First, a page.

It is absolutely impossible to perform a comprehensive analysis of such extensive legislative proposals within such short timelines. We are concerned that the situation could be developing in a similar manner as the 2014 tax amendments that were introduced under a pressure from PM Yatsenyuk. Some provisions of those amendments were procedurally vague and turned out to be quite damaging to the economy. Some provisions in the proposed bill have signs of being driven by special interest groups and not by interests of businesses in general. The Ministry of Finance also indicated that they are preparing their oцn amendments. We might see a battle of proposals in the future.

Apparently, a compromise will have to be developed between the Ministry of Finance, from one side, and the Tax Committee, from another side, and with the lobbies present around both institutions.

The key aspects of that compromise would be:

  • the degree to which the spending by the budget could be decreased;
  • the future of the simplified taxation system;
  • the model for the corporate income tax;
  • the degree to which main taxes and especially social contributions (payroll taxes) could be decreased, and at whose expense;
  • the role of tax authorities and the degree of their allowed involvement into business processes of taxpayers.

There is a danger that a compromise will not be based on benefits to overall business environment, but on balance of interests of influential lobbies. A sensible approach for real systemic reforms should be based on public discussions and critique for the proposals. Especially now, when the controversial nature of negotiations behind closed doors is more than obvious.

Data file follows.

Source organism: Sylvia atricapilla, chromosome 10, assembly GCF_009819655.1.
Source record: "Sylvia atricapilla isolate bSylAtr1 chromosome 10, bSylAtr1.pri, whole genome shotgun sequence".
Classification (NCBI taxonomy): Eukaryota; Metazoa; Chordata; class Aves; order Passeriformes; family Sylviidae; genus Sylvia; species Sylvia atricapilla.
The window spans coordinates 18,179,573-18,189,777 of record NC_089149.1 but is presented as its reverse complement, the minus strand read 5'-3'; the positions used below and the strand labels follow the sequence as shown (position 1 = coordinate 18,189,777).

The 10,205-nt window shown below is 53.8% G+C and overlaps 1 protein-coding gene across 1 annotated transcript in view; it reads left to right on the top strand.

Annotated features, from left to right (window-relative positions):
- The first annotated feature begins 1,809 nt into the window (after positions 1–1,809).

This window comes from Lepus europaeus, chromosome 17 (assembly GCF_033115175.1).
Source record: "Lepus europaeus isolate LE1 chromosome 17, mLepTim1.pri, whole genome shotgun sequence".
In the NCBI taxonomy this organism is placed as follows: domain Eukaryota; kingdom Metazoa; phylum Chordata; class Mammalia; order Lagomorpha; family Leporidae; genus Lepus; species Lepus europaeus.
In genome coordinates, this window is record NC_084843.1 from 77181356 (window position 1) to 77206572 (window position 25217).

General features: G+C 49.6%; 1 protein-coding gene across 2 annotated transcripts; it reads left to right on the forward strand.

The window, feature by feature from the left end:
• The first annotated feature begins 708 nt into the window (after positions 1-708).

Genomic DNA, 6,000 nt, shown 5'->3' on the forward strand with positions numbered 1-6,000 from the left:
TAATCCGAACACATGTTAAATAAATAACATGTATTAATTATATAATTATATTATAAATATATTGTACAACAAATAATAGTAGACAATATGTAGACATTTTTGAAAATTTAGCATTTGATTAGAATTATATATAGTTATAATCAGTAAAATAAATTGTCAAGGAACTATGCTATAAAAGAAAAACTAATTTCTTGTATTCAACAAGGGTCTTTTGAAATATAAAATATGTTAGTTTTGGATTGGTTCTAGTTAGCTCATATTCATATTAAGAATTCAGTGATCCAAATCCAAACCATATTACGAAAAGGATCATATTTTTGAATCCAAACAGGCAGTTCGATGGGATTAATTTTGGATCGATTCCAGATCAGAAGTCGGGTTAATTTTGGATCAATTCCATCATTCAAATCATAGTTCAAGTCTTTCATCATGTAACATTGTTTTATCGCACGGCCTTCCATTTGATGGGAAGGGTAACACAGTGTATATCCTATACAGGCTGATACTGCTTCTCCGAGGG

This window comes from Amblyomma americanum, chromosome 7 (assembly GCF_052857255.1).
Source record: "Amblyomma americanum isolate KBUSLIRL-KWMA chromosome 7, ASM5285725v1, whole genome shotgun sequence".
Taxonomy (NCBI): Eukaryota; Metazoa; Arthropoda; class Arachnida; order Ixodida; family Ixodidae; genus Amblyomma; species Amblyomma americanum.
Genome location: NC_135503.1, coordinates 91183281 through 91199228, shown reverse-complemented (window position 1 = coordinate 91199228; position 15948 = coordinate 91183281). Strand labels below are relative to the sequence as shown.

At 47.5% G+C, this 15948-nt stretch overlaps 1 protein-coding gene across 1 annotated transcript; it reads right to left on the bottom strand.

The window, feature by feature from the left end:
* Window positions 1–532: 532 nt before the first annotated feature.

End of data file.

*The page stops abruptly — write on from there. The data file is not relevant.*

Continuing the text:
If changes are adopted in rush, in order to get them effective in the beginning of 2016, this will be directly against the law. In addition to violation of the procedure the low quality of the draft legislation the result most likely will be damaging for business, and moreover the very idea of a highly needed tax reform will appear compromised.

Rather than trying to hastily find the way to combine the weak and controversial draft of the Tax Committee and the Government, we suggest to stick to the existing legal procedure and to develop a Tax Code that is beneficial to all parties. We also suggest the beginning of 2017 as the timeline for adoption of this new legislation.

Prepared by Maidan Monitoring Information Center and volunteers from our Web Forum

See our previous analysis  Systemic improvements in Ukraine since 2014

One Comment to “The Current State of the Tax Reform in Ukraine (updated)”

  1. pani says:

    Update 01/11/2015

    Reanimation Package of Reforms (RPR) did not prepare a separate draft of the legislation. Instead, a few RPR’s representatives have been able to include some of the proposals into Parliament’s version. At the same time experts from RPR were neither included into the Government’s Working Cmte nor RPR was given any information or data to use for calculations or to check the numbers presented by the Government’s Working Cmte.